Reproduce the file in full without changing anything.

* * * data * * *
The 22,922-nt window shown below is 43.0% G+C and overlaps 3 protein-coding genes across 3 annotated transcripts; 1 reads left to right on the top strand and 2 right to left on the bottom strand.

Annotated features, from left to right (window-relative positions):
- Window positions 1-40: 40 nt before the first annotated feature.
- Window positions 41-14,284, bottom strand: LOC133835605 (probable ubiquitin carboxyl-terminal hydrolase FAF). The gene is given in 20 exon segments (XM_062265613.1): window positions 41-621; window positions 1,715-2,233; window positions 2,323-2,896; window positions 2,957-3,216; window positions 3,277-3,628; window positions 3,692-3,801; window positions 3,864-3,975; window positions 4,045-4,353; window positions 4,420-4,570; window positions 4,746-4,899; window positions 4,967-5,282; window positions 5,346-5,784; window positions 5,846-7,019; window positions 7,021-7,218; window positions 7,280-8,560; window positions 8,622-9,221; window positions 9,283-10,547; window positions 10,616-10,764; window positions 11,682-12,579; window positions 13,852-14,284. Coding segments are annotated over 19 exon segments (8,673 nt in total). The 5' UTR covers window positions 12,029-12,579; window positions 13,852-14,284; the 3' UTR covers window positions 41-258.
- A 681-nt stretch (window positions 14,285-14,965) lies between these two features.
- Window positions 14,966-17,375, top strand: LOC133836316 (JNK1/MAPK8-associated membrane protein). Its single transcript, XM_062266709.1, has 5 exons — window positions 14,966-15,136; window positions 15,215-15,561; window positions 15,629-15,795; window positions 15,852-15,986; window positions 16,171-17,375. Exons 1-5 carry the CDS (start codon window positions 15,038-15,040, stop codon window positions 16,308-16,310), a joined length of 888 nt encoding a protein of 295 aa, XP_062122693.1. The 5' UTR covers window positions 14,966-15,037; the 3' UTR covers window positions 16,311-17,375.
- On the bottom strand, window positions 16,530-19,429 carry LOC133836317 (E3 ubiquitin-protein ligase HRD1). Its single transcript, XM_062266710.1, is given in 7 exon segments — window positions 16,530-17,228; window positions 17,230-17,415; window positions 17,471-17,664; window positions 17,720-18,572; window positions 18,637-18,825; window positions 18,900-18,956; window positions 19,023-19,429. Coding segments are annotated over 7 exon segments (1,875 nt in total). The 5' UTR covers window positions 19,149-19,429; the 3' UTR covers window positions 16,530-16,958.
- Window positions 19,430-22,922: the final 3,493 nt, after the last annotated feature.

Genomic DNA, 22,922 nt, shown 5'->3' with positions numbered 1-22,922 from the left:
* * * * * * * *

The 22,922-nt window shown below is 43.0% G+C and overlaps 3 protein-coding genes across 3 annotated transcripts; 1 reads left to right on the top strand and 2 right to left on the bottom strand.

Annotated features, from left to right (window-relative positions):
- Window positions 1-40: 40 nt before the first annotated feature.
- Window positions 41-14,284, bottom strand: LOC133835605 (probable ubiquitin carboxyl-terminal hydrolase FAF). The gene is given in 20 exon segments (XM_062265613.1): window positions 41-621; window positions 1,715-2,233; window positions 2,323-2,896; window positions 2,957-3,216; window positions 3,277-3,628; window positions 3,692-3,801; window positions 3,864-3,975; window positions 4,045-4,353; window positions 4,420-4,570; window positions 4,746-4,899; window positions 4,967-5,282; window positions 5,346-5,784; window positions 5,846-7,019; window positions 7,021-7,218; window positions 7,280-8,560; window positions 8,622-9,221; window positions 9,283-10,547; window positions 10,616-10,764; window positions 11,682-12,579; window positions 13,852-14,284. Coding segments are annotated over 19 exon segments (8,673 nt in total). The 5' UTR covers window positions 12,029-12,579; window positions 13,852-14,284; the 3' UTR covers window positions 41-258.
- A 681-nt stretch (window positions 14,285-14,965) lies between these two features.
- Window positions 14,966-17,375, top strand: LOC133836316 (JNK1/MAPK8-associated membrane protein). Its single transcript, XM_062266709.1, has 5 exons — window positions 14,966-15,136; window positions 15,215-15,561; window positions 15,629-15,795; window positions 15,852-15,986; window positions 16,171-17,375. Exons 1-5 carry the CDS (start codon window positions 15,038-15,040, stop codon window positions 16,308-16,310), a joined length of 888 nt encoding a protein of 295 aa, XP_062122693.1. The 5' UTR covers window positions 14,966-15,037; the 3' UTR covers window positions 16,311-17,375.
- On the bottom strand, window positions 16,530-19,429 carry LOC133836317 (E3 ubiquitin-protein ligase HRD1). Its single transcript, XM_062266710.1, is given in 7 exon segments — window positions 16,530-17,228; window positions 17,230-17,415; window positions 17,471-17,664; window positions 17,720-18,572; window positions 18,637-18,825; window positions 18,900-18,956; window positions 19,023-19,429. Coding segments are annotated over 7 exon segments (1,875 nt in total). The 5' UTR covers window positions 19,149-19,429; the 3' UTR covers window positions 16,530-16,958.
- Window positions 19,430-22,922: the final 3,493 nt, after the last annotated feature.

Genomic DNA, 22,922 nt, shown 5'->3' with positions numbered 1-22,922 from the left: